Introduction: DIY Remote Controlled Flamethrower
In this Instructable I will show you how to build a flamethrower from inexpensive materials found in your local hardware store and hobby shop. With a very simple frame made from 15x15 square wood, brass tubing as the exhaust pipe and a powerful servo to activate the butane flask, makes this device very reliable due to minimal number of parts. The servo and igniton source is then controlled by a controller powered from a small battery, and a receiver bound to a transmitter your inputs will control the device from a distance up to 1 kilometer!
Step 1: Materials
The estimate cost for this project is around 40$ and most hardware can be found in your local home electronic store, also hardware shops.Here's all the parts you'll need:
- Ignition system (see Instructable below)
- 15x15 square wood
- Butane flask
- Screws, rubber bands, etc.
- Battery eliminator circuit (http://www.ebay.com/itm/Hobbywing-3A-RC-UBEC-5V-6V...)
- Servo (http://www.ebay.com/itm/High-Speed-3kg-cm-Torque-S...)
Before you can start building your remote controlled flamethrower you need an ignition system. This Instructable will give you detailed instructions of how to build one: https://www.instructables.com/id/Remote-Control-Ign..
Step 2: Frame
We need a frame for which the butane flask can rest, and mount the servo to dispense the fuel upon our command. With a 300ml container of butane I made a frame from 15x15 square wood. I cut 2 pieces with a length of 220mm, these will be the directional bars. 2 pieces, 40mm each, is the crossing bars. However, the crossbars length depends on the diameter of the butane flask.
Once the frame is assembled, using either screws or glue, you'll need a piece of wood as shown in picture number 3. The dimension to take in account is the thickness (depth). You want it to be thick as we will rely on the brass tubing to fit in there by friction. Also this chunk of wood can be glued in place, I always use hot glue.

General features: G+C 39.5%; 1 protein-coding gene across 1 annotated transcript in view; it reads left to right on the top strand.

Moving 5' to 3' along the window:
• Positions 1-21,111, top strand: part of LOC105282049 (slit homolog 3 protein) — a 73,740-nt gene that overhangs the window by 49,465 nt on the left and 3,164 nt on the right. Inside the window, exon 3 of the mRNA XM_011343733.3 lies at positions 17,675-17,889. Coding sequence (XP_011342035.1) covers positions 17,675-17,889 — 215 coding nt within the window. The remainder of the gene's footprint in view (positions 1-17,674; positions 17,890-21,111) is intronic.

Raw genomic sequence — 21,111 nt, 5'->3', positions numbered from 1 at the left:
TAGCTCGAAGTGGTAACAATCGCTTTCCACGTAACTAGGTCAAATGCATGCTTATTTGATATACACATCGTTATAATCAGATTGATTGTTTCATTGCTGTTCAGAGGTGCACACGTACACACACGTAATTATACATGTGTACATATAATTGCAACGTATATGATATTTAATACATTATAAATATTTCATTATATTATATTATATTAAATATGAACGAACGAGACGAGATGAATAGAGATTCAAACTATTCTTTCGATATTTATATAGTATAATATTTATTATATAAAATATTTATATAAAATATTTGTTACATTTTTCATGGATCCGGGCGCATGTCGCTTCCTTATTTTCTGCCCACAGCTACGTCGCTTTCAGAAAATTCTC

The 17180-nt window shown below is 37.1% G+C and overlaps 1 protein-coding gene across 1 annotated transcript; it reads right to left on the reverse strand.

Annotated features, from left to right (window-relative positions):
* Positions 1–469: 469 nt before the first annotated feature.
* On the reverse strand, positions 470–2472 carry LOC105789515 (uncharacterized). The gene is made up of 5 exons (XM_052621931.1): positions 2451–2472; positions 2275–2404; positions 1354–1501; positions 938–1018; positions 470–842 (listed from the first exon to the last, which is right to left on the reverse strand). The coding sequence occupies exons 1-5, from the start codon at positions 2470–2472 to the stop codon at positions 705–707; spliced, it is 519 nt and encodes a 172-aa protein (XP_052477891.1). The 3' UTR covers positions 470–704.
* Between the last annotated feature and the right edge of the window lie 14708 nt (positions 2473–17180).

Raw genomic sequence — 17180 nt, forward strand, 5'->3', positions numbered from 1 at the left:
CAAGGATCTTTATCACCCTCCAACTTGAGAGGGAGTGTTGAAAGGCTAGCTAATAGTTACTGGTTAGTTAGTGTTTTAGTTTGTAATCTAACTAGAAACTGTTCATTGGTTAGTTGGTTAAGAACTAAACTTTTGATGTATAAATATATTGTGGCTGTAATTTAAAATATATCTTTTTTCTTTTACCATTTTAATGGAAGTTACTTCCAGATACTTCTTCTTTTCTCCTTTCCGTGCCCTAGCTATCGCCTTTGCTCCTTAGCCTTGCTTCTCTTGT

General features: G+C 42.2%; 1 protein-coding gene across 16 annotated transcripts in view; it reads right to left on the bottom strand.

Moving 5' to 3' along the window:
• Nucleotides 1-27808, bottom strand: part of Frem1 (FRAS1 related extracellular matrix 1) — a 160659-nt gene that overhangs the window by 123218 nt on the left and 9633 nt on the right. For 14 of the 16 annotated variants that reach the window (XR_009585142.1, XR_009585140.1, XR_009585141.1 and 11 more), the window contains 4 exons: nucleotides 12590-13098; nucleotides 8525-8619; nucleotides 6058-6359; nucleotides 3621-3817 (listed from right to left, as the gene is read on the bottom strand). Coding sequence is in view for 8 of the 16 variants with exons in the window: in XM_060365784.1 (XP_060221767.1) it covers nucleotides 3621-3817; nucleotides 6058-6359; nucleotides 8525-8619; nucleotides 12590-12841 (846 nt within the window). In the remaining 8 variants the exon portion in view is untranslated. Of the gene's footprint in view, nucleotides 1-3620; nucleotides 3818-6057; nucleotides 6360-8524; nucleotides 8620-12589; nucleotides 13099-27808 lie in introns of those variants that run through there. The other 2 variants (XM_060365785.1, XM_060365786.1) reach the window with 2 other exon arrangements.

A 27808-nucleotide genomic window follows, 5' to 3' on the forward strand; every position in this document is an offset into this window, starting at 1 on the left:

Step 3: Servo and Dispensing System
Begin with drilling a hole smaller (<1mm) than the brass tubing. For example, if your brass tube has an outer diameter of 4mm, you should drill a 3mm hole. This will ensure we have tight fit, which is important for a functional dispension of the butane.
Increase the inner diameter to match the diameter of your butane adapter, only a few millimeters is fine. Push the brass tubing through the chunk of wood and insert the flask. It should be a snug fit between the brass tube and adapter, if too much of a gap you will experience a lot of butane leakage. You can use tape to reinforce/seal the gap if you find yourself in that situation.
The most important purchase you will have to make is the servo. Don't cheap out buying a 9g servo, it won't work! You need the strength only the higher >30g servos can achieve. I use a super powerful Traxxas 45g servo with almost 10kg of strength, even though it might be a little overkill you should follow my advice and get a stronger servo than you might realize.
Don't use hot glue for the servo as it will break easily due to the high force from the servo. For the push rod I used a nail, and I highly recommend using a steel rod with no flexibility. Make a Z-bend in one end and make it a tight fit through the servo horn. With that done your last step regarding the servo and dispensing system will be to lock it down with zip ties or rubber bands.
Step 4: Electronics and Ignition System
If you haven't made the ignition system yet, now is the time! Follow this video and come back to this step when're done:
I assume by this point you have a working ignition system, great, now we are going to add a component. The BEC, also called battery eliminator circuit, will protect the electric speed controller (ESC) from overwork. Usually the ESC is perfectly capable of providing the servo with power. However, since we are using a much larger servo than usual with a peak current of 2amps, we have to install the BEC to handle the current. The ESC can only manage a current of 1amp, compared to 5amps for the BEC.
Connect the BEC (+ and -) to the corresponding wires from the ESC. Remember to always make a solid solder joint and use shrink tubing! The BEC connects to the port named "Batt" on the receiver, the ESC to the throttle port and the servo to the steering port.
Connect the battery and make sure that when applying throttle the kanthal wire heats up properly, and the servo pushes the butane tank so butane is dispensed. Use a cable tie to hook the heating element in front of the exhaust.
You are now done, let's go out and test it!
Step 5: First Test
First test was a success! The heating element reached very high tempereature very quickly, even though it was only a couple of degrees outisde! Once the ignition wire is glowing red I make the servo push the butane flask forward in order to dispense fuel, once the fuel hits the heating element it ignites. Once it ignites you can turn of the heating element and the butane will "self-ignite".
If you wish to make the flame smaller you can adjust this by squishing the brass tube, this will limit the amount of fuel, and therefore make the flame smaller.
A tank contained with 300ml butane will last for about 30 seconds, with a pipe fully dilated. If you limit the fuel consumption it will last longer.
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